Skip to main content

Time Evolution of Groups of Investors in a Financial Market

Friday, June 1, 2018, 1:30 pm – 2:30 pm

ABSTRACT | Over the last (few) years, the efficient market hypothesis has been criticized by a growing body of literature. Specifically, empirical evidence that contradicts the claim that investors always adopt optimal, fully rational strategies has been collected and alternative frameworks have been proposed. Behavioral economics has investigated trading biases whilst the adaptive market hypothesis has suggested competition and adaptation among investors through the adoption of distinct sub-optimal trading strategies. In this talk, I present an empirical study performed on a set of real-world data from the Helsinki stock exchange with the aim of detecting clusters of investors on the basis of their trading decisions, together with their composition and evolution in time. The result of this investigation is the detection of a heterogeneous ecology of investors that coexist on the market for different time scales that can vary from less than a year to more than a decade. Moreover, investors that belong to different clusters differ also with respect to other trading features such as reactivity to exogenous information, portfolio diversification, and trading frequency. I also show that the degree of similarity of investors strategies is correlated with the market volatility, enforcing the idea that the behavior of investors affects the financial environment in which they are active.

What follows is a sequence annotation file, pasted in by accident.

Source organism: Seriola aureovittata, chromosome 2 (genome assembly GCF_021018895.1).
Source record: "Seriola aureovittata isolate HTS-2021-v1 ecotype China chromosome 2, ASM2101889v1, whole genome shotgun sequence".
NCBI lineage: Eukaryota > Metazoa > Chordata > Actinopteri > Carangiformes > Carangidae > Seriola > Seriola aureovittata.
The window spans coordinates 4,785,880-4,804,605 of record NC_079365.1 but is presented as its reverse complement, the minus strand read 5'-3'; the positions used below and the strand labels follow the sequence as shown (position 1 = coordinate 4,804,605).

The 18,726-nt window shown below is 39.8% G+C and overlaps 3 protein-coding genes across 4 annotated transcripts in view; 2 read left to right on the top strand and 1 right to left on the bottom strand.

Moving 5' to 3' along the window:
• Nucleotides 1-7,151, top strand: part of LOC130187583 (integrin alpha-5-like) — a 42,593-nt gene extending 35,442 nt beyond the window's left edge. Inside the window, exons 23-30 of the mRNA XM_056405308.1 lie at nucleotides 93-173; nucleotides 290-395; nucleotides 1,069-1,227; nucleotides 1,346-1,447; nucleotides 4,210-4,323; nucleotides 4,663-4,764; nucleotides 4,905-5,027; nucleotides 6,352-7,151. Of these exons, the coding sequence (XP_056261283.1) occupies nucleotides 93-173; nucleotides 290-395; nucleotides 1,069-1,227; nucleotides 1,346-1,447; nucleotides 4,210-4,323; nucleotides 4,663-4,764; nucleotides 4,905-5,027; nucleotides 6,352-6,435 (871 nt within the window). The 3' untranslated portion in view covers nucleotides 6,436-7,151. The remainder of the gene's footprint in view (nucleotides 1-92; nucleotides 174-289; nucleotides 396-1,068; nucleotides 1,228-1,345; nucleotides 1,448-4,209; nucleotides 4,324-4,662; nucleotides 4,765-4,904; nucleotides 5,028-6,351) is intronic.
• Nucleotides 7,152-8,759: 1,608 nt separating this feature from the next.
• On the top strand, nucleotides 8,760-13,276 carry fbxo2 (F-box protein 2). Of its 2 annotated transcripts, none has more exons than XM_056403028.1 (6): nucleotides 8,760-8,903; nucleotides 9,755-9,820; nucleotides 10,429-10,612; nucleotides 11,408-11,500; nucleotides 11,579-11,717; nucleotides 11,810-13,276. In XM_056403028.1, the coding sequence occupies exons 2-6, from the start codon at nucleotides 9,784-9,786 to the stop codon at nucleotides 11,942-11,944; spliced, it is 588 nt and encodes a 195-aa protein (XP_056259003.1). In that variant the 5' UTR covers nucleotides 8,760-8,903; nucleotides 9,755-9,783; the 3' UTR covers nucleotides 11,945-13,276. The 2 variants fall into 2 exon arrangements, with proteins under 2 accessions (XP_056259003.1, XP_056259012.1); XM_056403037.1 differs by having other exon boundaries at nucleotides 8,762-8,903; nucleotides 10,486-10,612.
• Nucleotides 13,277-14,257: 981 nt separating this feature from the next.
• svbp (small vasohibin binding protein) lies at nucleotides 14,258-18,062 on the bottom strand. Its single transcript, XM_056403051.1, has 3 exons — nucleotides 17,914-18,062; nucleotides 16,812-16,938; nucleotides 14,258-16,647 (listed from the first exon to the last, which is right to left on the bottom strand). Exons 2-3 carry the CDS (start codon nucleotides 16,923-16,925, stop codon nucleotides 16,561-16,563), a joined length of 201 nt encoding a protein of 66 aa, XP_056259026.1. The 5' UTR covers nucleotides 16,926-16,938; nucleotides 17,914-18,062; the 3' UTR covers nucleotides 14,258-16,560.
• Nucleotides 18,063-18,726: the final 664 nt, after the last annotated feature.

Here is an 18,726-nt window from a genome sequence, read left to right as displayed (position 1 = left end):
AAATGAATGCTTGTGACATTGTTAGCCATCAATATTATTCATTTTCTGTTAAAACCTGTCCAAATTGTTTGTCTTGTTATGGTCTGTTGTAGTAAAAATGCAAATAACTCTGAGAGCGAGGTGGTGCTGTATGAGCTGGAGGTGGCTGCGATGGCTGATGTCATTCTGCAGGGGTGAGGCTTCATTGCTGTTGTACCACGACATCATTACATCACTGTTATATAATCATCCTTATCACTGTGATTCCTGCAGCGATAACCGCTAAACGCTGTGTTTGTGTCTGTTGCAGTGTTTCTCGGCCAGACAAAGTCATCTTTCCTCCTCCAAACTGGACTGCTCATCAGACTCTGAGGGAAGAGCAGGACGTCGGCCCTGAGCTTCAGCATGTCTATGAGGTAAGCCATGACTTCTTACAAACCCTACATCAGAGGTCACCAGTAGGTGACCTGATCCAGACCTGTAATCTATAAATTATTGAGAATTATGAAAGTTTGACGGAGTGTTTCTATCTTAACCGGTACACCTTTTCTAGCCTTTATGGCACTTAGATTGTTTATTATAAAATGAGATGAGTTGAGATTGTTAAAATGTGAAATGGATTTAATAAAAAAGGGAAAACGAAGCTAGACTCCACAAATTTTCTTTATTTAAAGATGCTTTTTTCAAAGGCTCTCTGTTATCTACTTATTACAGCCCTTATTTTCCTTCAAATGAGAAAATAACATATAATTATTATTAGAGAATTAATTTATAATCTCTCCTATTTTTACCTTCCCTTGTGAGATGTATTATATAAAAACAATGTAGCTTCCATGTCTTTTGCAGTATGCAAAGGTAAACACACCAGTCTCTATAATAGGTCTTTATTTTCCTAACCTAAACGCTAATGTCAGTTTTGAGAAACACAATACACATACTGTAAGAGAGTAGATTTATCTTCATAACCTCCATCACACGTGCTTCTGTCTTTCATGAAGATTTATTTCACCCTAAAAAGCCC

BIO | Federico is a Postdoctoral researcher at the Department of Network and Data Science at CEU, currently working with Roberta Sinatra and Michael Szell on the estimation of cultural/social biases in scientific careers. Federico received his PhD from the Physics Department of the University of Palermo, where he developed expertise in statistical validation and information filtering applied to networks, with a focus on financial systems.